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Modern romance: Gen-Y is late to the wedding, but wants marriage

Gen-Y is is rewriting modern romance as the path to marriage gets longer but more certain: Young people want more certainty before the wedding.

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This is part of the cover story package for the Feb. 13, 2012 issue of The Christian Science Monitor weekly magazine.

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When Amy Monticello and Jason Tucker got married, it wasn't the passionate act of two people who'd fallen madly in love. It was a far less romantic mix of love, legal protections, and health insurance. They met in graduate school, dated for a while, and began staying over at each other's apartments.

"We were spending so much time together it just seemed silly to pay two rents," says Ms. Monticello. So the two moved in together in 2006, but she says she was wary: "I think I saw living together as a test run, in a way."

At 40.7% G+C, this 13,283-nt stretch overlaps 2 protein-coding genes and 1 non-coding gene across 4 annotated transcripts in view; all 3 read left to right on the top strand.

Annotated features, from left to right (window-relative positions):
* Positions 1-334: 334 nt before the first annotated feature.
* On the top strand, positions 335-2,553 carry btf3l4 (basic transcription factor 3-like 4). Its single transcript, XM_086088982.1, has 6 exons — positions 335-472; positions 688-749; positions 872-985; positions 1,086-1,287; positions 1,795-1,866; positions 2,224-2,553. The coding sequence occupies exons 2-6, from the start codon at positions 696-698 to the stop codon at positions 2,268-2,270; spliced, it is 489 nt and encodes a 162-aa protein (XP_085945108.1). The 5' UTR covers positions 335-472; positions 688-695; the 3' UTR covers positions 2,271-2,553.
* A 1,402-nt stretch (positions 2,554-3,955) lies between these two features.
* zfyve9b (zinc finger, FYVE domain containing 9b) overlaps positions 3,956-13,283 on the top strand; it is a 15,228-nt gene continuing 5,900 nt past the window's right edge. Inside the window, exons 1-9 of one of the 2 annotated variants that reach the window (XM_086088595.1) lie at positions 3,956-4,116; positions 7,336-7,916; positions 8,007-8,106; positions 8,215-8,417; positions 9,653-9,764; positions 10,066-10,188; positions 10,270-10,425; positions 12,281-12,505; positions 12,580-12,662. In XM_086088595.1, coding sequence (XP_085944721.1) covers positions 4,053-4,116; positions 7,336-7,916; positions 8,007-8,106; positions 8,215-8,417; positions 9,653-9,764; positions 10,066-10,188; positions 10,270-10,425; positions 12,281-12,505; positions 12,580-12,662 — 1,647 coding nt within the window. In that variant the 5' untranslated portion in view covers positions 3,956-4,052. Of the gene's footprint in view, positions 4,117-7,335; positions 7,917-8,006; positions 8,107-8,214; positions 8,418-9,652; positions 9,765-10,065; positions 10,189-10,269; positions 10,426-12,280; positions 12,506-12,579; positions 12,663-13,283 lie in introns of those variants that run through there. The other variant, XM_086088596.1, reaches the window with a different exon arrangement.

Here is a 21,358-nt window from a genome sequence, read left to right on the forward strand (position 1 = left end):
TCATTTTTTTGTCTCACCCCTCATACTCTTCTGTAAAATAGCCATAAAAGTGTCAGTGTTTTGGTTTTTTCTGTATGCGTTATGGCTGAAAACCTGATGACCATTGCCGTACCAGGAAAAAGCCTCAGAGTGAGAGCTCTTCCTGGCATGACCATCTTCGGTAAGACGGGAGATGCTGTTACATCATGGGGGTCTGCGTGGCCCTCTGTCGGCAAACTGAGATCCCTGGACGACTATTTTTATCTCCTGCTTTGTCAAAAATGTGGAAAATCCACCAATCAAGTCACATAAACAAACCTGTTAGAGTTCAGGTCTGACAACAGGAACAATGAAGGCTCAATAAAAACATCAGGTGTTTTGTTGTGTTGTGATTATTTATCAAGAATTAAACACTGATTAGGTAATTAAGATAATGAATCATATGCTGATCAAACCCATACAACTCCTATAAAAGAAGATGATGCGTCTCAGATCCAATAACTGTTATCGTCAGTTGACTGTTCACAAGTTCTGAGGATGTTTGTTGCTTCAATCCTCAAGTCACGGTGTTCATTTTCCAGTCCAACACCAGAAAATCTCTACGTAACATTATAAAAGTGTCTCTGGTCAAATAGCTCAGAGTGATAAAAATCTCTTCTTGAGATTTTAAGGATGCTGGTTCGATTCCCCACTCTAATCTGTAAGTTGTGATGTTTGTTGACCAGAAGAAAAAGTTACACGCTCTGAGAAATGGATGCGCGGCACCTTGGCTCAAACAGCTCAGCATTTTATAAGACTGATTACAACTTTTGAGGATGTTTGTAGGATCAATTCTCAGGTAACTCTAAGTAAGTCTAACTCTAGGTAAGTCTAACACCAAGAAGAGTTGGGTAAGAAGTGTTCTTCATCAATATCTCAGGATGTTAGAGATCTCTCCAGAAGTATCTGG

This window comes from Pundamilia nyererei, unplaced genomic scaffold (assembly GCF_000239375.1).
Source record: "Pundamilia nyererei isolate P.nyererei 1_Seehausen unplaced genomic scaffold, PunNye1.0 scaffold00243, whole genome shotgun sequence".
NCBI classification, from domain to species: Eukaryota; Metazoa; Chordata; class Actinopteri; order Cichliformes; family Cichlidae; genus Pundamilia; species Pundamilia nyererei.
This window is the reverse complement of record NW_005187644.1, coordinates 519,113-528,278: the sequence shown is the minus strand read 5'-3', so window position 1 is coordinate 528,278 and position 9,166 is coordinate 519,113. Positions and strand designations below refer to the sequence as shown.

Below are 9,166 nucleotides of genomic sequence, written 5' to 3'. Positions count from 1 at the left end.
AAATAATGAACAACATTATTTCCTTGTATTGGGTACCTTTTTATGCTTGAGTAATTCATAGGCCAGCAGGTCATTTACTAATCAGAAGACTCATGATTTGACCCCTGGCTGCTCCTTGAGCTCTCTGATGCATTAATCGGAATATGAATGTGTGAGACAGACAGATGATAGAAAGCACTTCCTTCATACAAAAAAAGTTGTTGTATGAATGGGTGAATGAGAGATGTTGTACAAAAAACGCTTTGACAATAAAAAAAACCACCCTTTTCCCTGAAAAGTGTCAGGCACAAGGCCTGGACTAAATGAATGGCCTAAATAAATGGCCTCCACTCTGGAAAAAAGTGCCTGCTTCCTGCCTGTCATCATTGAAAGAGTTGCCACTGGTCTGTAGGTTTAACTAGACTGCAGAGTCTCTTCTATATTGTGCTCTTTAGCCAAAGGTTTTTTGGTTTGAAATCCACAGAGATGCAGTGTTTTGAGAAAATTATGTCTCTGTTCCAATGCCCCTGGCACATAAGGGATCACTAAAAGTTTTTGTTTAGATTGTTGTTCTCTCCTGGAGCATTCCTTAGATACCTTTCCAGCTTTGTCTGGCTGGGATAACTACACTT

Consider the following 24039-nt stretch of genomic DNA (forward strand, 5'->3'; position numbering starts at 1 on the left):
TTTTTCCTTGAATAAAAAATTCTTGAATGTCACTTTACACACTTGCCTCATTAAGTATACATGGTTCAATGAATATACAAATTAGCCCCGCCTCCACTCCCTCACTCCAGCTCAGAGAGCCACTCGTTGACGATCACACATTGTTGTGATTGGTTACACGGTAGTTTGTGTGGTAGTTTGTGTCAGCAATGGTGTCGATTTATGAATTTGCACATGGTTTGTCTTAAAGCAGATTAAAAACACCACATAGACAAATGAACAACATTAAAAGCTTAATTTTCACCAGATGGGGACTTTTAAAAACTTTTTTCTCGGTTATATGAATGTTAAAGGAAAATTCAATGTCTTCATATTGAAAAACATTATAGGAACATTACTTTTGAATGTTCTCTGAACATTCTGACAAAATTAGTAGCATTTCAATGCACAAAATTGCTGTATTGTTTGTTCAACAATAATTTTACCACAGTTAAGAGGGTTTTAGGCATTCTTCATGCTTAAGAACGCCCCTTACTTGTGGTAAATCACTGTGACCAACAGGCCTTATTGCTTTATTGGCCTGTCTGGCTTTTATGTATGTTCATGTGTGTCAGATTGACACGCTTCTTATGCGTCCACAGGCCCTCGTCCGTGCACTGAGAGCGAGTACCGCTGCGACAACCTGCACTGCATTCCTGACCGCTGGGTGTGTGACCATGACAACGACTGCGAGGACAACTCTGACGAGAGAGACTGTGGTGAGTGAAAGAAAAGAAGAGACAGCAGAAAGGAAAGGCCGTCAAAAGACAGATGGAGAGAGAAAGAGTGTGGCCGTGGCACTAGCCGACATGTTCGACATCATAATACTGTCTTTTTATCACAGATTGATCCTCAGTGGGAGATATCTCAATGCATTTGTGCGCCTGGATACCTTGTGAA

Four years later Monticello, age 29, and Mr. Tucker, 30 – both writers who teach at Ithaca Col­lege, in Ithaca, N.Y. – chose to marry because it gave their relationship legal certainty and other benefits, like next-of-kin status, community property protection, and the ability to share health insurance.

Much of Monticello's ambivalence about marriage, she says, is the result of her childhood in the 1980s and '90s spent watching her parents and their friends contribute to the highest divorce rates in US history.

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